- For the past 60 years, the United States Agency for International Development (USAID) has worked with the Philippine government and local organizations to achieve shared development goals, investing more than $5 billion to support the Philippines since 1961. Current development priorities include mitigating and adapting to climate change, promoting renewable energy, preventing and mitigating conflict, bolstering economic recovery, advancing democratic values, fighting corruption, and advocating for human rights. Advancing women’s economic empowerment is critical to addressing the challenges facing our time, including COVID-19, climate change, and gender-based violence. The United States has also been the Philippines’ strongest partner in countering the COVID-19 pandemic, providing over $39 million in pandemic-related assistance and donating more than 33 million vaccine doses in partnership with COVAX as of July 2022.
- The United States and the Philippines collaborate closely with one another on clean energy. USAID’s $34 million Energy Secure Philippines (ESP) supports a more competitive, secure, and resilient Philippine energy sector by working to improve the performance and efficiency of energy utilities, deploy renewable energy systems, enhance competition in the power sector, and bolster energy sector cybersecurity. ESP will help mobilize more than $750 million in private sector investment into the sector and develop at least 500 megawatts of additional clean energy generation capacity.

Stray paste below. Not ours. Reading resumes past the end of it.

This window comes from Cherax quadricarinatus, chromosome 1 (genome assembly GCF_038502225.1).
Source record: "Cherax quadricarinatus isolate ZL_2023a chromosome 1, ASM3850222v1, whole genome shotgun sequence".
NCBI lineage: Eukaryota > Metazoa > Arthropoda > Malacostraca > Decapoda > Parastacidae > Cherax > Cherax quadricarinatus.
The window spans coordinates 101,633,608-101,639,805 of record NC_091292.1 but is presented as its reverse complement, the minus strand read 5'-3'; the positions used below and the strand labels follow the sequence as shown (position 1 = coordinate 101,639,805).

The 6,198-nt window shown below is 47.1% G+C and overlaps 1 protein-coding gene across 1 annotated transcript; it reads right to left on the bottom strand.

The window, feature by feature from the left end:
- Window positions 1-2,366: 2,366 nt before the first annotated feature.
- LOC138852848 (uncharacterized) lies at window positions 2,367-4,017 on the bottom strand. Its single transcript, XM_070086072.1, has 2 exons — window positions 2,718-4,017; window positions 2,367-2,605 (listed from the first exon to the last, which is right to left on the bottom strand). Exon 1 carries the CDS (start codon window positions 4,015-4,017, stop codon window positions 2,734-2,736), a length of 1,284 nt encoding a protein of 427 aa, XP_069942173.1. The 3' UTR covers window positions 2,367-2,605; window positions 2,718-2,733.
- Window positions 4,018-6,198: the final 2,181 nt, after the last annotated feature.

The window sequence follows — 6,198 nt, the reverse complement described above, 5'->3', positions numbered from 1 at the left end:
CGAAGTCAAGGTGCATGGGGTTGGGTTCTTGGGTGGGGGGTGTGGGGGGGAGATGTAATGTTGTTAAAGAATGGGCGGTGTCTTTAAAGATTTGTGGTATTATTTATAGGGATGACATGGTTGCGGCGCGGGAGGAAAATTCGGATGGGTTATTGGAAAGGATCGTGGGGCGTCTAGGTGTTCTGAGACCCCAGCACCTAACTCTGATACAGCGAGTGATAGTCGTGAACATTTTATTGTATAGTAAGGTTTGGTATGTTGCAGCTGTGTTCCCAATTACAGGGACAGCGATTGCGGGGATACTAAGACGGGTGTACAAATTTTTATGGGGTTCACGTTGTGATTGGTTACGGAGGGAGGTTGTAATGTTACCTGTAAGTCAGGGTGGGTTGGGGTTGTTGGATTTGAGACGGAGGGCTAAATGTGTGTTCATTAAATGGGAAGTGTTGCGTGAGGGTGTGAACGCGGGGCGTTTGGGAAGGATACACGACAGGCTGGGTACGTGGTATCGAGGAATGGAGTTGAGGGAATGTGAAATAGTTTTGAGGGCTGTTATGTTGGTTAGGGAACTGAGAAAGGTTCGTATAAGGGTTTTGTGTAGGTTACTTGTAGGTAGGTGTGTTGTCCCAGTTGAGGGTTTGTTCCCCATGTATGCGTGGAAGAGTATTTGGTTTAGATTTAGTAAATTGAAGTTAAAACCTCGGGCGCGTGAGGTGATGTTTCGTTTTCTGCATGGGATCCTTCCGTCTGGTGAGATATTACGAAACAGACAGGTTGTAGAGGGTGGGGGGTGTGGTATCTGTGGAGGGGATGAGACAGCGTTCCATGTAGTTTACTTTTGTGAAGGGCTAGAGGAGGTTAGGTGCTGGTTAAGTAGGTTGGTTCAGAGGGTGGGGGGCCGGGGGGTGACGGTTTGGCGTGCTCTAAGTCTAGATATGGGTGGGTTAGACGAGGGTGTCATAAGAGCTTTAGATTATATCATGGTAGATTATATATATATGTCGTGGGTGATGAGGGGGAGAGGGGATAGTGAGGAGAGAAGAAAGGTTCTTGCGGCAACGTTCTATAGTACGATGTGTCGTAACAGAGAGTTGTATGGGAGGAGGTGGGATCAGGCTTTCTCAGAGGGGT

- The Department of State Bureau of Energy Resources (ENR) Clean Energy Demand Initiative (CEDI) and the Government of the Philippines are advancing corporate clean energy procurement following the signing of a Letter of Intent to adopt policy principles with 12 companies who signaled they would invest up to $2.1 billion in the Philippines clean power infrastructure. ENR is also supporting responsible and sound mining sector development in the Philippines through its Energy Resource Governance Initiative, which promotes resilient and diverse critical mineral supply chains for clean energy technologies. Further, ENR is working with the Philippines on upstream development of its geothermal resources through the Geothermal Development Initiative.
- The U.S. Trade and Development Agency (USTDA) has funded activities ranging from smart grids, renewable power generation, distributed energy, and energy storage systems to help the Philippines optimize their resources, strengthen markets, and build resilient energy systems. To date, USTDA has completed 33 energy activities for the Philippines that have been credited by U.S. companies with generating over $557 million in U.S. exports.